Water hyacinth is a free-floating perennial aquatic plant. The leaves may rise above the surface of water as much as 1 meter in height. They are attractive when they bloom. That’s the good news.
The not-so-good news is that they are not native to Gorongosa Park but we have them. They are native to South America. Non-native plants in an ecosystem are known as invasive.
Back to the good news: water hyacinth makes an excellent, organic fertiliser. Soils enhanced with water hyacinth become more fertile and conducive to agriculture. In fact, compost made with hyacinth seems to perform better than factory-made chemical fertilisers.
Water hyacinth consumes nutrients, as it decays those nutrients are released back into the soil (including the essential nitrogen, phosphorous and potassium elements desired in soil additives). Water hyacinth also improves soil texture due to its fibrous qualities.
As flood waters recede after the rainy season in Gorongosa Park it is easy for workers to collect the drying hyacinth left behind.
In the next step, our agricultural team will turn the hyacinth into compost which we will give free to local farmers. The employees pictured here include former combatants. This is part of our Peace Clubs initiative, wherein we create opportunities for these individuals and their families – as a component of our overall human development activities for the approximately 200,000 people who live near Gorongosa Park.
To summarise the benefits:
- It removes the invasive water hyacinth from Gorongosa Park;
- Creates a natural, organic fertiliser (chemical fertilisers can harm the environment over the long-term, for example, by polluting ground water);
- Provides free compost to local farmers, increasing their yields;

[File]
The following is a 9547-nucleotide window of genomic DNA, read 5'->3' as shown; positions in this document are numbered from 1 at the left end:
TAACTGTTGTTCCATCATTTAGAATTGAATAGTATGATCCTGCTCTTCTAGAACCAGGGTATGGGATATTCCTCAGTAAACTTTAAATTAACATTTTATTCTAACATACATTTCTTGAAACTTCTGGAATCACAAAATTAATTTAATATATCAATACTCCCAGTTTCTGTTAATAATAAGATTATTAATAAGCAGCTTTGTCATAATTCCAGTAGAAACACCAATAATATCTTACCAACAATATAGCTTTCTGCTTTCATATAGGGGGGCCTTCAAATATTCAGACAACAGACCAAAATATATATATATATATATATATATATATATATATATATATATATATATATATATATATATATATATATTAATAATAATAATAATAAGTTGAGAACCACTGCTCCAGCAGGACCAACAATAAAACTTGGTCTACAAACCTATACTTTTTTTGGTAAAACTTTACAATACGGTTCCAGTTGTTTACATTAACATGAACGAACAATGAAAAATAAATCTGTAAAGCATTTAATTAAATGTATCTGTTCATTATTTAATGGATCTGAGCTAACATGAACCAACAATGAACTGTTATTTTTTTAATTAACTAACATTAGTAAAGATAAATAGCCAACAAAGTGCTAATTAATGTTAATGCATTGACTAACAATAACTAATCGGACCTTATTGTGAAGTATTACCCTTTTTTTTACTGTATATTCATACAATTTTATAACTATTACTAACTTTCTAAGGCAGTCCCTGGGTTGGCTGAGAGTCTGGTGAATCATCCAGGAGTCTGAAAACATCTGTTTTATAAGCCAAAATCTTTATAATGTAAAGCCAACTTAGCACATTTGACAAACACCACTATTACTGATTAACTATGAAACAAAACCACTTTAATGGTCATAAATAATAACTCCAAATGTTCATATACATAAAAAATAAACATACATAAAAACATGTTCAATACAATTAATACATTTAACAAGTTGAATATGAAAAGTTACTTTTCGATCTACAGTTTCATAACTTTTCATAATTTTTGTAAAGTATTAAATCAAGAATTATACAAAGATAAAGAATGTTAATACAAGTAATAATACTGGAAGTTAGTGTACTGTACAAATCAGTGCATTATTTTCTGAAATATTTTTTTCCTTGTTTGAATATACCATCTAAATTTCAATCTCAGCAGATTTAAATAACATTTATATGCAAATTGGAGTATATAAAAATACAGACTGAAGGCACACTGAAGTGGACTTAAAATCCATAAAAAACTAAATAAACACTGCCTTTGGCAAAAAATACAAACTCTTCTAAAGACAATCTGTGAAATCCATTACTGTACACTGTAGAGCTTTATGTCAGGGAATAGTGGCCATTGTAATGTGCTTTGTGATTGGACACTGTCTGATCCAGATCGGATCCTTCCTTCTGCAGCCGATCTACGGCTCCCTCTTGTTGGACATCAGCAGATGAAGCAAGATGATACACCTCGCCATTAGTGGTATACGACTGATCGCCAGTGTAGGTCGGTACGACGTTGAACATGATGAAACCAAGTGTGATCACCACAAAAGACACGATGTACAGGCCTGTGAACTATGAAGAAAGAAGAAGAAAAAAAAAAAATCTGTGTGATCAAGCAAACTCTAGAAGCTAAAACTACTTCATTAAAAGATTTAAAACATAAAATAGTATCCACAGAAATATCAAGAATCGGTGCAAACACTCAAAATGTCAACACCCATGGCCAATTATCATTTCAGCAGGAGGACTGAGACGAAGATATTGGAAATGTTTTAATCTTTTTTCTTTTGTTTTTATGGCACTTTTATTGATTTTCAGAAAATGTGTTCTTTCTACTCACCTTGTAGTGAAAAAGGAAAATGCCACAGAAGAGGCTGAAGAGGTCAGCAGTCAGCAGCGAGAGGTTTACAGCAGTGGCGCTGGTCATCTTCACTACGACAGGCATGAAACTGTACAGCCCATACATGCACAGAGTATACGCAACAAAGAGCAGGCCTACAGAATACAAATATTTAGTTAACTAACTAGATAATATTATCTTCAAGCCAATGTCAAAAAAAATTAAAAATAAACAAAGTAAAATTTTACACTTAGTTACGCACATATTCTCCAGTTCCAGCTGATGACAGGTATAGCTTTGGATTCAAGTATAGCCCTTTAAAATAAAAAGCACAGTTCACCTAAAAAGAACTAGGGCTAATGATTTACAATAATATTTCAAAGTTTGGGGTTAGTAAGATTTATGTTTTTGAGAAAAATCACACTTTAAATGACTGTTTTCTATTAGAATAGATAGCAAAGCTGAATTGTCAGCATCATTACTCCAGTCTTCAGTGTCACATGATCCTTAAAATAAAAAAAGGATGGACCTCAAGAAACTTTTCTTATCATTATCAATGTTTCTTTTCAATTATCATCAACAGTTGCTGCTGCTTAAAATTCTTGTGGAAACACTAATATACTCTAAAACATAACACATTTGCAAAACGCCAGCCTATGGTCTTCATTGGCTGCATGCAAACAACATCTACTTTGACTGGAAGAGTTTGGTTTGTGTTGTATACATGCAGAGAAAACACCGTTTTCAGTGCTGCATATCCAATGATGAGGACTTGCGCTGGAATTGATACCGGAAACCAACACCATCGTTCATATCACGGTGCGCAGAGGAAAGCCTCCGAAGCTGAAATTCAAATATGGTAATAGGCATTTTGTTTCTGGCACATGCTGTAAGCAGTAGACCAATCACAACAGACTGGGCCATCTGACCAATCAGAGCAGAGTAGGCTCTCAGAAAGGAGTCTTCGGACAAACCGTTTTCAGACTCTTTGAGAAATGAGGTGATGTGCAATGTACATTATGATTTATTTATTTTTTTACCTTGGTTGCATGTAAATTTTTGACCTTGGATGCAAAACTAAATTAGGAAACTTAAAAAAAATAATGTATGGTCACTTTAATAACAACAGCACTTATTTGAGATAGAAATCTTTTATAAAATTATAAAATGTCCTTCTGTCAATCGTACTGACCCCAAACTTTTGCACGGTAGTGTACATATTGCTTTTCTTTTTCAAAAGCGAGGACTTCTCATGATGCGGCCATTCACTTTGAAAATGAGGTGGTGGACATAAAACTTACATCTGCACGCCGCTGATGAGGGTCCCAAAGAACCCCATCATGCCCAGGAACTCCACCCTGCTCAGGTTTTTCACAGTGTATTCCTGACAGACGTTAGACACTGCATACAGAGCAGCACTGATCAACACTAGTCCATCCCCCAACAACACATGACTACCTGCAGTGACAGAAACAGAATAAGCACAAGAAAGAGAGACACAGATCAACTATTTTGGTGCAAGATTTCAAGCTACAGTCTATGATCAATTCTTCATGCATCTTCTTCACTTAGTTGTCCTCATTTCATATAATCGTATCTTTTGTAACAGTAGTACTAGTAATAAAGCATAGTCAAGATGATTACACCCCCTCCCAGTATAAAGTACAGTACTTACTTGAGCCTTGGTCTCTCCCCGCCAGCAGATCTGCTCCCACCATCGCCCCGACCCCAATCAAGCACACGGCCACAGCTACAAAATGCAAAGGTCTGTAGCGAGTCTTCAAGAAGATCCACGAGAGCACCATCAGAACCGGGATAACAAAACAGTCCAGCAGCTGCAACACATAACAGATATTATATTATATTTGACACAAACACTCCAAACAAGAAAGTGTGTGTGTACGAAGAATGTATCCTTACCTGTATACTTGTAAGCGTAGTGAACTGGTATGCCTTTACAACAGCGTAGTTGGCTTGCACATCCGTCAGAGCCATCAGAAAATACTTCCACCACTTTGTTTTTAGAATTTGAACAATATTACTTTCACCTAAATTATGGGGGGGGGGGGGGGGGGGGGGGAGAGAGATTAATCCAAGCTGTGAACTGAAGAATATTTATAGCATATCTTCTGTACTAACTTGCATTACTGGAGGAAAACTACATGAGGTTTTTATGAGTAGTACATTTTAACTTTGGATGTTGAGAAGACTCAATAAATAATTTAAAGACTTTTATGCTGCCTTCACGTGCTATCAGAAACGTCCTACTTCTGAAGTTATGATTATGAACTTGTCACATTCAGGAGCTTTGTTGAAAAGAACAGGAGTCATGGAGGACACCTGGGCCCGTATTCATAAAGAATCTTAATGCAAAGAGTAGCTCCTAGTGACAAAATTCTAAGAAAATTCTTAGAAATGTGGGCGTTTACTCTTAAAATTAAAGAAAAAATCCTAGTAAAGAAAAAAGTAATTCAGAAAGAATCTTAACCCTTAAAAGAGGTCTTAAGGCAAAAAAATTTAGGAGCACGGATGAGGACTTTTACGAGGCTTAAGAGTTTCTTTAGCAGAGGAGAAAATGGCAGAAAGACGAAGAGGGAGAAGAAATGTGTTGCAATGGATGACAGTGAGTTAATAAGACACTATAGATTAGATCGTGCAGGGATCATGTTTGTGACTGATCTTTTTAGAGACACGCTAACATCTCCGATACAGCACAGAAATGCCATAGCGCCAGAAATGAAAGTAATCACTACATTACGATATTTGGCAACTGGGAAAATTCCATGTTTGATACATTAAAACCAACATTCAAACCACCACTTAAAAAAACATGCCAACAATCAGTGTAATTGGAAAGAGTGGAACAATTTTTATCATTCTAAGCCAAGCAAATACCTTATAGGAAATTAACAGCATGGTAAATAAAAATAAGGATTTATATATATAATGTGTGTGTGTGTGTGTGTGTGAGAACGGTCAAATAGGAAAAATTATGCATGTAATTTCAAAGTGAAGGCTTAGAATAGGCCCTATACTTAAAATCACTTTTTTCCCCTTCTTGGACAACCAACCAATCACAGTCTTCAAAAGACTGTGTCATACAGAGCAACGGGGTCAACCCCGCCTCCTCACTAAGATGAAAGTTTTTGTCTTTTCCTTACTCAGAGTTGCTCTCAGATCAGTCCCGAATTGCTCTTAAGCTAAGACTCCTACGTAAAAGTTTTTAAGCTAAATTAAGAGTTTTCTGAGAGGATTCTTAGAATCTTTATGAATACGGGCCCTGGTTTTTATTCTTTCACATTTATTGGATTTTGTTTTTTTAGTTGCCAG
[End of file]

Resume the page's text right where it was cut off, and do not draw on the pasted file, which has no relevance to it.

- Creates employment for individuals, some of whom are former combatants. environment.
About the Gorongosa Project
Gorongosa National Park (GNP) in Mozambique is perhaps Africa’s greatest wildlife restoration story. In 2008, a 20-year Public-Private Partnership was established for the joint management of GNP between the Government of Mozambique and the Carr Foundation (Gorongosa Restoration Project), a US nonprofit organisation. In 2018, the Government of Mozambique signed an extension of the joint management agreement for another 25 years.
By adopting a 21st Century conservation model of balancing the needs of wildlife and people, Gorongosa is protecting and saving this beautiful wilderness, returning it to its rightful place as one of Africa’s greatest national parks. GNP has been described as one of the most diverse parks on Earth, covering a vast expanse of 400,000 hectares. In recent years, the Gorongosa Project, with the support of Mozambique’s National Administration of Conservation Areas (ANAC), has ensured the protection of a recovering population of lions in this system, successfully reduced key threats, and has been recognised as one of National Geographic’s “Last Wild Places” and by TIME Magazine as one of the “World’s Greatest Places – 2019”.